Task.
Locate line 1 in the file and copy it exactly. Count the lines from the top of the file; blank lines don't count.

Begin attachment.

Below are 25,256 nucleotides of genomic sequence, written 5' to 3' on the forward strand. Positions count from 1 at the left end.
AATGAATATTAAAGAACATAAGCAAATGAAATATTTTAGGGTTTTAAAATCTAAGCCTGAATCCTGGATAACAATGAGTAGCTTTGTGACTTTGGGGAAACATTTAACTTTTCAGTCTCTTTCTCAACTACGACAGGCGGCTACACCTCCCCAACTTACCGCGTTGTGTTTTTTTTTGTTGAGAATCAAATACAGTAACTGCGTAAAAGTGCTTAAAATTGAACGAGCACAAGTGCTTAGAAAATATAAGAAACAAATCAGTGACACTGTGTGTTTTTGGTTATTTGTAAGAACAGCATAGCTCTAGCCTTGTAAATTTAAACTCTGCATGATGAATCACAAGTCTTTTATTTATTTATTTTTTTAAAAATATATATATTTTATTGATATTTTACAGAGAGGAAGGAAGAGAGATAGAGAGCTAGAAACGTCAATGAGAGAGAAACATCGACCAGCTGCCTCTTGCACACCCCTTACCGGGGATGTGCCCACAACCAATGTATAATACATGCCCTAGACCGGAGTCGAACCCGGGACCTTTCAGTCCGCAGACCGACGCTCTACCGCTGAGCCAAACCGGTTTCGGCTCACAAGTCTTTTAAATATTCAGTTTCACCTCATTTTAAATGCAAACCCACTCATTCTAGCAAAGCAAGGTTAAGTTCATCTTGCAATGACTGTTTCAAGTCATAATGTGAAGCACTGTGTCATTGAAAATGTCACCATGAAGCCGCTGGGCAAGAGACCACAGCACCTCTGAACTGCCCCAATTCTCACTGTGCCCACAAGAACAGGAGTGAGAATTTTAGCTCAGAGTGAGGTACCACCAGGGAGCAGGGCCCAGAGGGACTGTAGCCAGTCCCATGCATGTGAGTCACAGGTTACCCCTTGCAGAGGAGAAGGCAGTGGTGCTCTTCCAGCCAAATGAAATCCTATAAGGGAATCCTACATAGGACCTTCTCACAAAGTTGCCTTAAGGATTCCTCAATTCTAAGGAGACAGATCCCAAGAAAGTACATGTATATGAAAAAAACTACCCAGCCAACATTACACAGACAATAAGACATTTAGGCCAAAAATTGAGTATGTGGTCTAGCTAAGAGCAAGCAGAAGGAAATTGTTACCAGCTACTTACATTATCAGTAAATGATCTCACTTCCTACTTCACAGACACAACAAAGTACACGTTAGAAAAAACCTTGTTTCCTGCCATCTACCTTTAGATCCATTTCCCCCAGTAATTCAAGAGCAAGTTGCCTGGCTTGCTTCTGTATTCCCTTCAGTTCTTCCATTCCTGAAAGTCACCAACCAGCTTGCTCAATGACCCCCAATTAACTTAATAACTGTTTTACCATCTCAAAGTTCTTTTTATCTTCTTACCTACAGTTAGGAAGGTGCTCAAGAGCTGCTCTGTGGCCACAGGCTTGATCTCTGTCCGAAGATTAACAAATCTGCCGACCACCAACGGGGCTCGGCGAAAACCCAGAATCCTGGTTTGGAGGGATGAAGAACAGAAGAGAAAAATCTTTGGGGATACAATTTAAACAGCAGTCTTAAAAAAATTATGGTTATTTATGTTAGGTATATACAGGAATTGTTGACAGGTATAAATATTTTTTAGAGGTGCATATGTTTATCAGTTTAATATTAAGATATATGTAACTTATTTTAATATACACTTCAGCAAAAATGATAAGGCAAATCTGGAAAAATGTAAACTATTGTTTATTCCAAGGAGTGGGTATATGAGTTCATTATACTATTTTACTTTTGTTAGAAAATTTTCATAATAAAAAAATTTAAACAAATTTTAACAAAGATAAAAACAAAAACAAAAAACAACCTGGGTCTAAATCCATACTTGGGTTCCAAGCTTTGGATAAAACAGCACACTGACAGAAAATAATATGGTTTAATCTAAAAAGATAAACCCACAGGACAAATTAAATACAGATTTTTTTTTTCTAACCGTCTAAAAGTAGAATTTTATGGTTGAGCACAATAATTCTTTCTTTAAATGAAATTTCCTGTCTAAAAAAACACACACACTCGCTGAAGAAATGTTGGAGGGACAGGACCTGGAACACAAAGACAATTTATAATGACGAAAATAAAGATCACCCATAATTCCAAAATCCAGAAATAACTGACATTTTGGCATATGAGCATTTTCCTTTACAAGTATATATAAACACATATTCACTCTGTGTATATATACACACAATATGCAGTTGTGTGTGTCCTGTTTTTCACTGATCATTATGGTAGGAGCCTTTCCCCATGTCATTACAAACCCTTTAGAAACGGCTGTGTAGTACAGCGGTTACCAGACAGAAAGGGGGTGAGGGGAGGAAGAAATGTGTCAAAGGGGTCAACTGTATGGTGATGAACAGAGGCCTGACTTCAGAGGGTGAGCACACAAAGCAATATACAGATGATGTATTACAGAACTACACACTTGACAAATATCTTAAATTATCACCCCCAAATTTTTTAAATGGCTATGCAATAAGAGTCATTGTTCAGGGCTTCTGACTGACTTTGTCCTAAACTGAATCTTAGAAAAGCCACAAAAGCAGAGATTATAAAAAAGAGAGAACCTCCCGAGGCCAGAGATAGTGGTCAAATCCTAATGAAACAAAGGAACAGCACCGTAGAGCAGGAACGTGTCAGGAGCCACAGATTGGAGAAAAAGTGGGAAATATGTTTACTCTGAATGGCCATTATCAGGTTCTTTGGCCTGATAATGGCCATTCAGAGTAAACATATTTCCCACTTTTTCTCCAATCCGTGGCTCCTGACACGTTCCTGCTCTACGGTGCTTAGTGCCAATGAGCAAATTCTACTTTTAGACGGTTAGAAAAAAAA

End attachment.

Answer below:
Below are 25,256 nucleotides of genomic sequence, written 5' to 3' on the forward strand. Positions count from 1 at the left end.